Infrastructure

Expert Voices

Malaysia railway deal shows why Belt and Road projects are hard to kill

Chinese President Xi Jinping (R) speaks to Malaysian Prime Minister Mahathir Mohamad (not pictured) during their meeting at Diaoyutai State Guesthouse on August 20 2018 in Beijing, China.
Chinese President Xi Jinping speaks to Malaysian Prime Minister Mahathir Mohamad (not pictured) on Aug. 20, 2018, in Beijing, China. Photo: Roman Pilipey/Pool via Getty Images

China and Malaysia are close to reviving a $20 billion railway deal, just a year after Malaysia’s new president, Mahathir Mohamad, suggested the project might be scrapped.

Why it matters: The railway deal is just the latest example of how Belt and Road Initiative projects rarely die. As for leaders in Sri Lanka, Pakistan and elsewhere, Mahathir’s criticism of the BRI was not a rejection of it, but a bargaining strategy.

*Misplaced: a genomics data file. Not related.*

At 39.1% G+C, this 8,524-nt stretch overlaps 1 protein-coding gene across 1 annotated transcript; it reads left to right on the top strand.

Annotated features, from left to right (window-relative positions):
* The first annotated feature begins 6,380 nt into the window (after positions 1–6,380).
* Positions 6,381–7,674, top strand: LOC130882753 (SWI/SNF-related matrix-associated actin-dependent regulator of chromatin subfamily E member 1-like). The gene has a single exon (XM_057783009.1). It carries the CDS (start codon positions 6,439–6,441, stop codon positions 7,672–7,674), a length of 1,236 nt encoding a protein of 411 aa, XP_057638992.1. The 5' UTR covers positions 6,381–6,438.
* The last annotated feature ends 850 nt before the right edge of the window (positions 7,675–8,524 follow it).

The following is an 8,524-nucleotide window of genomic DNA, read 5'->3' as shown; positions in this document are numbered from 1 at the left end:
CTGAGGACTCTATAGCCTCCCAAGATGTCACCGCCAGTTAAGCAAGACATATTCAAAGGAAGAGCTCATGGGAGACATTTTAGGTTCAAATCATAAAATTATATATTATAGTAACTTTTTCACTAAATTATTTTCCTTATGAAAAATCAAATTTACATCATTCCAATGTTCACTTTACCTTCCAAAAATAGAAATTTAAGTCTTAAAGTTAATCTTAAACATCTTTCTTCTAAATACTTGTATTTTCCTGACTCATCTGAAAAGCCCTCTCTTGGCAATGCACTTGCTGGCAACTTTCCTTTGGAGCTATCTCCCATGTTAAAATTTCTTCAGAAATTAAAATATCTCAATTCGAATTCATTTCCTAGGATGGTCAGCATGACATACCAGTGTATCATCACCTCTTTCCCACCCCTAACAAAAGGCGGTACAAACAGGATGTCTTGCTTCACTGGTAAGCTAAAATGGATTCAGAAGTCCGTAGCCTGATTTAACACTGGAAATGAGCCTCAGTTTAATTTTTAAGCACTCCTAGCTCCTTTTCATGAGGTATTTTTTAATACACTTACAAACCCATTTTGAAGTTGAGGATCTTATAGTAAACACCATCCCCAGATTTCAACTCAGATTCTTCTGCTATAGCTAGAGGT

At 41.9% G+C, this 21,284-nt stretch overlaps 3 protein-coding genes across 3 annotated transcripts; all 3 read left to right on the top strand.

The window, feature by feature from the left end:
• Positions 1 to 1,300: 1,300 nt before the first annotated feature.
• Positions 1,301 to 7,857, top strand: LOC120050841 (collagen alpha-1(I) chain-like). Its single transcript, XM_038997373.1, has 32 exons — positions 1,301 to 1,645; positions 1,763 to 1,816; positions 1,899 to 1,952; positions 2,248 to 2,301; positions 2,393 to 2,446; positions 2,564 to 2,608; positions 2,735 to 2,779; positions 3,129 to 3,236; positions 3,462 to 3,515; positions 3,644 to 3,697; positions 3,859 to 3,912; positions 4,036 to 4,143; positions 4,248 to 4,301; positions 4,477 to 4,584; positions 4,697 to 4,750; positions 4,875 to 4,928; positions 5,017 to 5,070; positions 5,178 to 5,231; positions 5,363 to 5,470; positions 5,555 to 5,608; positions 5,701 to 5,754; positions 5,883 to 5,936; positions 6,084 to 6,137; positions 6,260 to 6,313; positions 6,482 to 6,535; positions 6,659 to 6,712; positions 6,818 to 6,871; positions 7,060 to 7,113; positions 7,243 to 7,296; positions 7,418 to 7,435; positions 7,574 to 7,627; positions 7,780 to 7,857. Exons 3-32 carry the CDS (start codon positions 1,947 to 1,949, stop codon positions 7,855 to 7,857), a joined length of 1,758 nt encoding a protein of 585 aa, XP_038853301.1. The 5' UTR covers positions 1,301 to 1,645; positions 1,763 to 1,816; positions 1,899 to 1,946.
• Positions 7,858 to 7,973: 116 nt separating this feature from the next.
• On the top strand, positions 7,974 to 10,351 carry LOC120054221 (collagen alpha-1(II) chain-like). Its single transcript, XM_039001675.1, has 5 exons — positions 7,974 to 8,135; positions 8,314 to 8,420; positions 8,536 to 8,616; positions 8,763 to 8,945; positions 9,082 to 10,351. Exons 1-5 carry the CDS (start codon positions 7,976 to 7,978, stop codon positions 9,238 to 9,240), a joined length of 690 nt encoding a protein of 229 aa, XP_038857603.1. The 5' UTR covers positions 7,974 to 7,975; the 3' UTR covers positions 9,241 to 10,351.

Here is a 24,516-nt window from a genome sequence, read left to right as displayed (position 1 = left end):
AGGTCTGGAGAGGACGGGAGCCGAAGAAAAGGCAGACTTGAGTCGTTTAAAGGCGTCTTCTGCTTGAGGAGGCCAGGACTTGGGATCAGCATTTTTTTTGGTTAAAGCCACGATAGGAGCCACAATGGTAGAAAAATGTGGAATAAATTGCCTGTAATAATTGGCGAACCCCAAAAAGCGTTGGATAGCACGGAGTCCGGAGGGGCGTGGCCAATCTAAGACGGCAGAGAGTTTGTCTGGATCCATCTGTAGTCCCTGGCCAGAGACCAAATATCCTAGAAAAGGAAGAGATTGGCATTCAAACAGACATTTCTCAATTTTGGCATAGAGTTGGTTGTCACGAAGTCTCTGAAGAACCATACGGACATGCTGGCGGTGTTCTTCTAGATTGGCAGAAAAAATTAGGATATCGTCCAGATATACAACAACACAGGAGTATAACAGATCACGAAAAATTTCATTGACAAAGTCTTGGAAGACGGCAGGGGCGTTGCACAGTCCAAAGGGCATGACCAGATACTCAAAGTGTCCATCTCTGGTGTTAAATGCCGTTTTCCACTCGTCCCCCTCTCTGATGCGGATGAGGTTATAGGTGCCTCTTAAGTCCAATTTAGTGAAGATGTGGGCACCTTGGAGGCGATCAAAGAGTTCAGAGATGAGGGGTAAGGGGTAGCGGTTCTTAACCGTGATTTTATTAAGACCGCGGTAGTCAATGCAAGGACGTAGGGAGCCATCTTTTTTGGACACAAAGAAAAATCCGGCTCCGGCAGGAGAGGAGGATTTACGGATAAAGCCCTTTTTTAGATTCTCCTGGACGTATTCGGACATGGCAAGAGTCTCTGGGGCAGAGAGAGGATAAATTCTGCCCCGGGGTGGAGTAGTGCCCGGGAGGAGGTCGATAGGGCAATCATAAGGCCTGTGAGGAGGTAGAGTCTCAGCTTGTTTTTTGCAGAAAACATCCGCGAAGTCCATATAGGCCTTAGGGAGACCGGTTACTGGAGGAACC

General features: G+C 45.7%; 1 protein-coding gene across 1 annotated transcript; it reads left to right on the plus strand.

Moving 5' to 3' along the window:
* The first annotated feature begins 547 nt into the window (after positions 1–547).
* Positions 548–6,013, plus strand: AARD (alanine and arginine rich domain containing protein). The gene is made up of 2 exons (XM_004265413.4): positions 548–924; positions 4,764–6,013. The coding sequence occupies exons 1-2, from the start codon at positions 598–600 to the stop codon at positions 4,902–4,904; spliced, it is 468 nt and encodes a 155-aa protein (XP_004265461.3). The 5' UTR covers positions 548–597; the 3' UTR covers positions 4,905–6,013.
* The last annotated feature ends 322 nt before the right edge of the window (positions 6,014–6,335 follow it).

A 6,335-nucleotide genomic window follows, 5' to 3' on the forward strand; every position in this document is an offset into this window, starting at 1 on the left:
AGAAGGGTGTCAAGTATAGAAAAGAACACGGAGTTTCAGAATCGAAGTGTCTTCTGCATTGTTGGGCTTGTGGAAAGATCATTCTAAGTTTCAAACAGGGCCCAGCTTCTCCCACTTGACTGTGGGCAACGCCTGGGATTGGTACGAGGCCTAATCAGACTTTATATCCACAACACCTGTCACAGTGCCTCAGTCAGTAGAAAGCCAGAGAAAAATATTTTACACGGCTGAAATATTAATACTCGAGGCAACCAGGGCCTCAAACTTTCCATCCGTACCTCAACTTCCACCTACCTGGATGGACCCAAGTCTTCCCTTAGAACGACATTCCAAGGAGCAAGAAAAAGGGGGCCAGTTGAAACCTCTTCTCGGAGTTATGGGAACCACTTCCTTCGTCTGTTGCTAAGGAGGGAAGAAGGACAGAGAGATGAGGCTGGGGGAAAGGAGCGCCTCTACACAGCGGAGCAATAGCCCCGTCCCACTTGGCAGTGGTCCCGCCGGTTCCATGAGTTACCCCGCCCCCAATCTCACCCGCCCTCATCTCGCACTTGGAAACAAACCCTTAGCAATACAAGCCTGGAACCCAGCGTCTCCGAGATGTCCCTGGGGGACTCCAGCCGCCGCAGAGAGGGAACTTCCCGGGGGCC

Hakeem Jeffries: Passing an infrastructure package is possible

Hakeem Jeffries talking to Mike Allen.
Photo: Chuck Kennedy

House Democratic Caucus Chairman Hakeem Jeffries (N.Y.). told Axios' Mike Allen at an Axios News Shapers event on Thursday that he thinks passing a roughly trillion-dollar bipartisan infrastructure package is possible for Congress.

Driving the news: His confidence on infrastructure stems from the fact that President Trump was able to get behind a bipartisan criminal justice reform bill last year. He added he thinks it's possible to accomplish something similar with "health care and pre-existing conditions."

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